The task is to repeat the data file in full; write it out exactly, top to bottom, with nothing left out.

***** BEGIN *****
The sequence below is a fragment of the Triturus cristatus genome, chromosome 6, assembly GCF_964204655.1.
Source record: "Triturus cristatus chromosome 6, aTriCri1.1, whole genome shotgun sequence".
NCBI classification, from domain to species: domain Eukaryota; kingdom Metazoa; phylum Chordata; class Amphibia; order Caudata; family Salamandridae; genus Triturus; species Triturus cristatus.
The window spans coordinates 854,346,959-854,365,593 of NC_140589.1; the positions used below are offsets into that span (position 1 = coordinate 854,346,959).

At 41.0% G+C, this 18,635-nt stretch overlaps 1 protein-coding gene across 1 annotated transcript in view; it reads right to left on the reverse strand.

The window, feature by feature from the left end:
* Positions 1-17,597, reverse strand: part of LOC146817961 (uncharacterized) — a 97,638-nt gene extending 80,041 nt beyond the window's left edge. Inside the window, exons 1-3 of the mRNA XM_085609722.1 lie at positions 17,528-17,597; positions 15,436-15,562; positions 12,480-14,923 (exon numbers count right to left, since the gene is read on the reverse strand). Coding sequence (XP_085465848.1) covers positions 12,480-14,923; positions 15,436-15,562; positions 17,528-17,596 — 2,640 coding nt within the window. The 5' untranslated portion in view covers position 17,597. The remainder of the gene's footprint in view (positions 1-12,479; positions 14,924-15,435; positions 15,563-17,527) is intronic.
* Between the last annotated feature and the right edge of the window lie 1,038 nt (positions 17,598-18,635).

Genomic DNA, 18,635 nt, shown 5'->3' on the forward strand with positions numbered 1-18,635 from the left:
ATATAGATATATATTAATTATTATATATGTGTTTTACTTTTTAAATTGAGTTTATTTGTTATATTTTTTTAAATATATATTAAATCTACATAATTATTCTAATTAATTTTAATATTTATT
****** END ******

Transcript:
The sequence below is a fragment of the Triturus cristatus genome, chromosome 6, assembly GCF_964204655.1.
Source record: "Triturus cristatus chromosome 6, aTriCri1.1, whole genome shotgun sequence".
NCBI classification, from domain to species: domain Eukaryota; kingdom Metazoa; phylum Chordata; class Amphibia; order Caudata; family Salamandridae; genus Triturus; species Triturus cristatus.
The window spans coordinates 854,346,959-854,365,593 of NC_140589.1; the positions used below are offsets into that span (position 1 = coordinate 854,346,959).

At 41.0% G+C, this 18,635-nt stretch overlaps 1 protein-coding gene across 1 annotated transcript in view; it reads right to left on the reverse strand.

The window, feature by feature from the left end:
* Positions 1-17,597, reverse strand: part of LOC146817961 (uncharacterized) — a 97,638-nt gene extending 80,041 nt beyond the window's left edge. Inside the window, exons 1-3 of the mRNA XM_085609722.1 lie at positions 17,528-17,597; positions 15,436-15,562; positions 12,480-14,923 (exon numbers count right to left, since the gene is read on the reverse strand). Coding sequence (XP_085465848.1) covers positions 12,480-14,923; positions 15,436-15,562; positions 17,528-17,596 — 2,640 coding nt within the window. The 5' untranslated portion in view covers position 17,597. The remainder of the gene's footprint in view (positions 1-12,479; positions 14,924-15,435; positions 15,563-17,527) is intronic.
* Between the last annotated feature and the right edge of the window lie 1,038 nt (positions 17,598-18,635).

Genomic DNA, 18,635 nt, shown 5'->3' on the forward strand with positions numbered 1-18,635 from the left:
ATATAGATATATATTAATTATTATATATGTGTTTTACTTTTTAAATTGAGTTTATTTGTTATATTTTTTTAAATATATATTAAATCTACATAATTATTCTAATTAATTTTAATATTTATT